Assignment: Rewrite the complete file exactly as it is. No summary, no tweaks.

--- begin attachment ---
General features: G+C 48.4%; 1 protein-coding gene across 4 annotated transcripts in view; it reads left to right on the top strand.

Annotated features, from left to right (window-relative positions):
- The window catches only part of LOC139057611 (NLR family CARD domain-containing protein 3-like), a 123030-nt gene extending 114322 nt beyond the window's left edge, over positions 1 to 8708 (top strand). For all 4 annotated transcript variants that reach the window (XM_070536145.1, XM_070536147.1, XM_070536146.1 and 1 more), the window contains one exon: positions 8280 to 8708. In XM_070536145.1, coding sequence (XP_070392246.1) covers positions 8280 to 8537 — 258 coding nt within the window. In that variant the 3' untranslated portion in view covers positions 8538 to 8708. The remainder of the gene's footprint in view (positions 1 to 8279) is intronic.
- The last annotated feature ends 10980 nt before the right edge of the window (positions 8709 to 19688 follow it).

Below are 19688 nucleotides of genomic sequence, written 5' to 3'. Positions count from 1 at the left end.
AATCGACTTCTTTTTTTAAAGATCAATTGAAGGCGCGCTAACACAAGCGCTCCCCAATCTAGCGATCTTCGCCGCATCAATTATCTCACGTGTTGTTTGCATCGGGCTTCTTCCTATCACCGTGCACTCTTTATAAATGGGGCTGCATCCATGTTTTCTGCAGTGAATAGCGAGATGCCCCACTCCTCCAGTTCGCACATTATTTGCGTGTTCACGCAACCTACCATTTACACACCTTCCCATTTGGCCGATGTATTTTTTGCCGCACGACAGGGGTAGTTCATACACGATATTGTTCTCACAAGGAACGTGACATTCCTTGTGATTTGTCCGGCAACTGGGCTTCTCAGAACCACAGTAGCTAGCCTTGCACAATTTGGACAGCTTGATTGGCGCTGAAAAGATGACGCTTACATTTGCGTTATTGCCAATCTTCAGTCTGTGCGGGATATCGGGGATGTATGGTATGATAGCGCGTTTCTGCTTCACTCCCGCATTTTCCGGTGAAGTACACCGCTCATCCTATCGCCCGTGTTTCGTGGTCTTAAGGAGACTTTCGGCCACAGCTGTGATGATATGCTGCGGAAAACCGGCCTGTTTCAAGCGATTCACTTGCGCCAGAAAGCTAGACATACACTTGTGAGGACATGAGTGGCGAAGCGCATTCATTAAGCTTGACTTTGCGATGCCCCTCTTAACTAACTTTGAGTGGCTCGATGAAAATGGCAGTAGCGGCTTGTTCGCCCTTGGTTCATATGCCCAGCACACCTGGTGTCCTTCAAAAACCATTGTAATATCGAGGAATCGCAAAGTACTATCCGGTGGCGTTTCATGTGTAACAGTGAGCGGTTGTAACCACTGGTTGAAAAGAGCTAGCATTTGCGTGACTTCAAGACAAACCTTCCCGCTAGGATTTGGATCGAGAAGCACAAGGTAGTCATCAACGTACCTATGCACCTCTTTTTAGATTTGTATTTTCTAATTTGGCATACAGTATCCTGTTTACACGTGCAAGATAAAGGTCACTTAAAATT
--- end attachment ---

General features: G+C 48.4%; 1 protein-coding gene across 4 annotated transcripts in view; it reads left to right on the top strand.

Annotated features, from left to right (window-relative positions):
- The window catches only part of LOC139057611 (NLR family CARD domain-containing protein 3-like), a 123030-nt gene extending 114322 nt beyond the window's left edge, over positions 1 to 8708 (top strand). For all 4 annotated transcript variants that reach the window (XM_070536145.1, XM_070536147.1, XM_070536146.1 and 1 more), the window contains one exon: positions 8280 to 8708. In XM_070536145.1, coding sequence (XP_070392246.1) covers positions 8280 to 8537 — 258 coding nt within the window. In that variant the 3' untranslated portion in view covers positions 8538 to 8708. The remainder of the gene's footprint in view (positions 1 to 8279) is intronic.
- The last annotated feature ends 10980 nt before the right edge of the window (positions 8709 to 19688 follow it).

Below are 19688 nucleotides of genomic sequence, written 5' to 3'. Positions count from 1 at the left end.
AATCGACTTCTTTTTTTAAAGATCAATTGAAGGCGCGCTAACACAAGCGCTCCCCAATCTAGCGATCTTCGCCGCATCAATTATCTCACGTGTTGTTTGCATCGGGCTTCTTCCTATCACCGTGCACTCTTTATAAATGGGGCTGCATCCATGTTTTCTGCAGTGAATAGCGAGATGCCCCACTCCTCCAGTTCGCACATTATTTGCGTGTTCACGCAACCTACCATTTACACACCTTCCCATTTGGCCGATGTATTTTTTGCCGCACGACAGGGGTAGTTCATACACGATATTGTTCTCACAAGGAACGTGACATTCCTTGTGATTTGTCCGGCAACTGGGCTTCTCAGAACCACAGTAGCTAGCCTTGCACAATTTGGACAGCTTGATTGGCGCTGAAAAGATGACGCTTACATTTGCGTTATTGCCAATCTTCAGTCTGTGCGGGATATCGGGGATGTATGGTATGATAGCGCGTTTCTGCTTCACTCCCGCATTTTCCGGTGAAGTACACCGCTCATCCTATCGCCCGTGTTTCGTGGTCTTAAGGAGACTTTCGGCCACAGCTGTGATGATATGCTGCGGAAAACCGGCCTGTTTCAAGCGATTCACTTGCGCCAGAAAGCTAGACATACACTTGTGAGGACATGAGTGGCGAAGCGCATTCATTAAGCTTGACTTTGCGATGCCCCTCTTAACTAACTTTGAGTGGCTCGATGAAAATGGCAGTAGCGGCTTGTTCGCCCTTGGTTCATATGCCCAGCACACCTGGTGTCCTTCAAAAACCATTGTAATATCGAGGAATCGCAAAGTACTATCCGGTGGCGTTTCATGTGTAACAGTGAGCGGTTGTAACCACTGGTTGAAAAGAGCTAGCATTTGCGTGACTTCAAGACAAACCTTCCCGCTAGGATTTGGATCGAGAAGCACAAGGTAGTCATCAACGTACCTATGCACCTCTTTTTAGATTTGTATTTTCTAATTTGGCATACAGTATCCTGTTTACACGTGCAAGATAAAGGTCACTTAAAATT